Should Catania run for mayor, he would have to give up the at-large council seat he has held since 1997. (Jahi Chikwendiu/The Washington Post)

And you thought the mayoral intrigue was over for the week. Well, the race will become doubly intriguing today when David A. Catania, the D.C. Council’s second longest-serving member, establishes an exploratory committee for an independent mayor run. He was mum on his plans Tuesday, but former council member Sharon Ambrose confirmed she’s chairing the effort, which promises to make this a race all the way till November. Should he decide to proceed with a run, Catania would become the best-known non-Democrat to run in 20 years — since Republican Carol Schwartz came within 14 points of beating Marion Barry in 1994.

In other news:

Council votes unanimously for $11.50 minimum wage by 2016 — but who gets to claim credit? (PostWBJWAMU-FMWTTG-TV)

First two Wal-Marts open today (WUSA-TVWaTimesWBJHousing ComplexWNEW-FM)

How a higher minimum wage might help Wal-Mart: “The chain will be able to pay the new higher wage — in many cases, it already does — but local mom-and-pop stores may not” (Examiner)

At testy news conference, Vince Gray makes clear he doesn’t want to say much more about 2010 (PostLoose LipsWRC-TVAPWBJWTTG-TVWUSA-TVWJLA-TVDCist)

“If this is his final answer about the corruption that suffused his first campaign, it should give serious pause to the voters to whom Mr. Gray is appealing for a second vote of confidence.” (Post editorial)

Hiring campaign manager Chuck Thies means “this primary fight is going to be vicious” (Post)

Peter Nickles says Gray candidacy is “tragic” and “devastating” (WaTimes)

Gray run is good news for Tommy Wells and Muriel Bowser, bad news for Jack Evans and Vincent Orange (Washingtonian)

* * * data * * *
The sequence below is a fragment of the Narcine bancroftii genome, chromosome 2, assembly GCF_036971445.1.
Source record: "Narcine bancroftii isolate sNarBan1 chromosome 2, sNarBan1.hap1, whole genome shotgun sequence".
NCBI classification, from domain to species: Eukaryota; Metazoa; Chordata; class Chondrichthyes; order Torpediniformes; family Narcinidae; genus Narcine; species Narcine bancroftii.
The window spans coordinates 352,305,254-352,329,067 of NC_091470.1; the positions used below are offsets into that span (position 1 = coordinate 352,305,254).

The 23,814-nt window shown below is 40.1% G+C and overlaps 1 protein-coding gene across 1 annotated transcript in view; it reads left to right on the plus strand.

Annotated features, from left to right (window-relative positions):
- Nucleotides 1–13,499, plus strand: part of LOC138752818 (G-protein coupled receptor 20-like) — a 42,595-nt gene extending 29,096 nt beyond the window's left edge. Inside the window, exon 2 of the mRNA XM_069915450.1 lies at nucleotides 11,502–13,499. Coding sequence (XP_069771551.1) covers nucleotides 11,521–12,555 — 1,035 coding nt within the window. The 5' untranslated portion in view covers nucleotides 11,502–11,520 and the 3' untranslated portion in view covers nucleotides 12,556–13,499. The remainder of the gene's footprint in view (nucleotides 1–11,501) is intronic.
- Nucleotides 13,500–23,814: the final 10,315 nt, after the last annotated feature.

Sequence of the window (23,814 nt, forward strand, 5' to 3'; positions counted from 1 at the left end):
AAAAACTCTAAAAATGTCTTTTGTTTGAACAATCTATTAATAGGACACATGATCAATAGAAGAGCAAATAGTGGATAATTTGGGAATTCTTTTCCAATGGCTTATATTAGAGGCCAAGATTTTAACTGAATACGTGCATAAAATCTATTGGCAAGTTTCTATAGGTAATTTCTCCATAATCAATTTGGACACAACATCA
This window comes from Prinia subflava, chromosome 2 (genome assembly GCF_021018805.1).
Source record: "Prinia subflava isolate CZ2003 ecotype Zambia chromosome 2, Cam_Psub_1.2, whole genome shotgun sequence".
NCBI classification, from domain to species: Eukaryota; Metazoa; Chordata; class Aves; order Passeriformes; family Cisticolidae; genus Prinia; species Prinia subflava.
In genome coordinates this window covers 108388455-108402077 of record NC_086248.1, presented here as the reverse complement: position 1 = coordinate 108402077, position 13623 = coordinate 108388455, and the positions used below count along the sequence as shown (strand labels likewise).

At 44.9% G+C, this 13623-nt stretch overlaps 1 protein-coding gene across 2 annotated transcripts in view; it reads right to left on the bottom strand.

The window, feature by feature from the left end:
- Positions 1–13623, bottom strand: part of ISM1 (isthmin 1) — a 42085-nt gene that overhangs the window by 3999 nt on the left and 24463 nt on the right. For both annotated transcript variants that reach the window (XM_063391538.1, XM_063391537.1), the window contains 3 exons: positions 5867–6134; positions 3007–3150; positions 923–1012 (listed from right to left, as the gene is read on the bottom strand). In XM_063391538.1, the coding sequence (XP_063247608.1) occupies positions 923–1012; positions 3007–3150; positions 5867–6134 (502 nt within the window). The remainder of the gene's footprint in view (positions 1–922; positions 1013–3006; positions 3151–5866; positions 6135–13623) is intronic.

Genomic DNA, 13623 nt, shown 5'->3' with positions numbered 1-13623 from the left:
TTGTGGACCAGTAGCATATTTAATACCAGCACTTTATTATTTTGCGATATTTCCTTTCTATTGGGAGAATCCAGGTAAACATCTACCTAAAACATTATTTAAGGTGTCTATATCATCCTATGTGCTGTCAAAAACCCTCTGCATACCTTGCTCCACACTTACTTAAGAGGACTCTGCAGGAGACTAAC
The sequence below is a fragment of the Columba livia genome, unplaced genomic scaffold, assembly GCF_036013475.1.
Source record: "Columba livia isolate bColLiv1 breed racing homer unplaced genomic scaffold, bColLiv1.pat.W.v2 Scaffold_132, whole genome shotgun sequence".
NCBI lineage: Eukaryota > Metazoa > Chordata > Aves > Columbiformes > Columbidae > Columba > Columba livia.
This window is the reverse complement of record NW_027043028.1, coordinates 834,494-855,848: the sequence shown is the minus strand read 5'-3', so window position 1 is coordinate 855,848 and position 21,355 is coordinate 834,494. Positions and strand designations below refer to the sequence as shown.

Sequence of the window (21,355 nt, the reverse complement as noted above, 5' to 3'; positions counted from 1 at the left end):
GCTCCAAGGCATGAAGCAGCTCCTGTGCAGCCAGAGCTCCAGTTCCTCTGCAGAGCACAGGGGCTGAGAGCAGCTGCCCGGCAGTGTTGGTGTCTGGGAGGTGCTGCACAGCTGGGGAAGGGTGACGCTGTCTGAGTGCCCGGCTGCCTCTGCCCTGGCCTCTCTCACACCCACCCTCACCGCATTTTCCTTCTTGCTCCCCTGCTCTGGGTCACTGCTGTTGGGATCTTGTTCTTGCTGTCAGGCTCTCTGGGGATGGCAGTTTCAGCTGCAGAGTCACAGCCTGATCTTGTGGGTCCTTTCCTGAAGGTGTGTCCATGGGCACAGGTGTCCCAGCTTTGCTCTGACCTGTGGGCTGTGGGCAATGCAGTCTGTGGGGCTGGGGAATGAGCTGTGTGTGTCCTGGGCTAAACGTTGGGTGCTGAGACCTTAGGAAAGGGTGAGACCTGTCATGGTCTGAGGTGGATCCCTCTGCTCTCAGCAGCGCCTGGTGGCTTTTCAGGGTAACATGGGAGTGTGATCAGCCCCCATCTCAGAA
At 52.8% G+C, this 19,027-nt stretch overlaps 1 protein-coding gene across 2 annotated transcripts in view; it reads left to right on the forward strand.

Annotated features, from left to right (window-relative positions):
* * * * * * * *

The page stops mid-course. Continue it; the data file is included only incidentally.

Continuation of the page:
Evans still has no comment on Gray’s entry (City Desk)

“There is no Fenty-like opponent to kick in this race. This time Mr. Gray is running against himself and his own record.” (WaTimes)

District athletics director Clark Ray promises to crack down on sports-related high school transfers (Post)

For the city’s poor, nothing is more prized than a bed (Post)

Council approves bill giving extra funding to schools serving at-risk kids (Post)

Marijuana referendum push is accepting Bitcoin contributions (WAMU-FM)

City is in talks with Chinese tech campus about possible D.C. presence (WBJ)

Officer shot in Trinidad incident (PostWUSA-TVWRC-TVWTTG-TVWTOP)

Cop is charged with producing child pornography (PostWTTG-TVWUSA-TVWTOP)

Michael Kingsbury, autistic child found dead in Trinidad, died of hyperthermia (WRC-TV)

Andy Shallal will open a Busboys & Poets in Brookland (Capital BusinessHousing ComplexWBJ)

New food truck rules have disrupted some vendors’ routines (GOG)

Providence Hospital and Unity Health joins forces to play with the health-care big boys (WBJ)

D.C. can proceed with its lawsuit against Bank of America over Harriette Walters theft (Legal Times)

David Grosso proposes allowing green-card holders to vote in city elections (WAMU-FM)

Muriel Bowser calls for middle-school improvement: “Alice Deal for All” (WRC-TV)

Monday night shooting in Anacostia was fatal (WJLA-TV)

Accused green-paint vandal will stand trial … eventually (DCist)

U.S. officials say they are likely to back an American bid for the 2024 Olympics — full steam ahead for D.C. bid? (AP)

Are condo values plummeting in Ward 8? (CHotR)

New St. Elizabeths pavilion might be getting a seasonal makeover (WBJ)

They’re making gelato in Ivy City now (WBJ)

The Columbia Heights Giant presents the question: Why can’t grocery store lines work better? (The Switch)

City planners spruce up boring NoMa lobby with fun stuff (ElevationDC)

Gary Sinise and the Lieutenant Dan Band play benefit for Navy Yard victims (WTTG-TV)

O Street Market in 1959, with sidewalk canopy (Ghosts of D.C.)

Another argument for building height limits: “Reston is looking more and more like Manhattan…” (Post letter)

A Canadian news crew tried ambushing Marion Barry with Rob Ford questions (Canadian Press)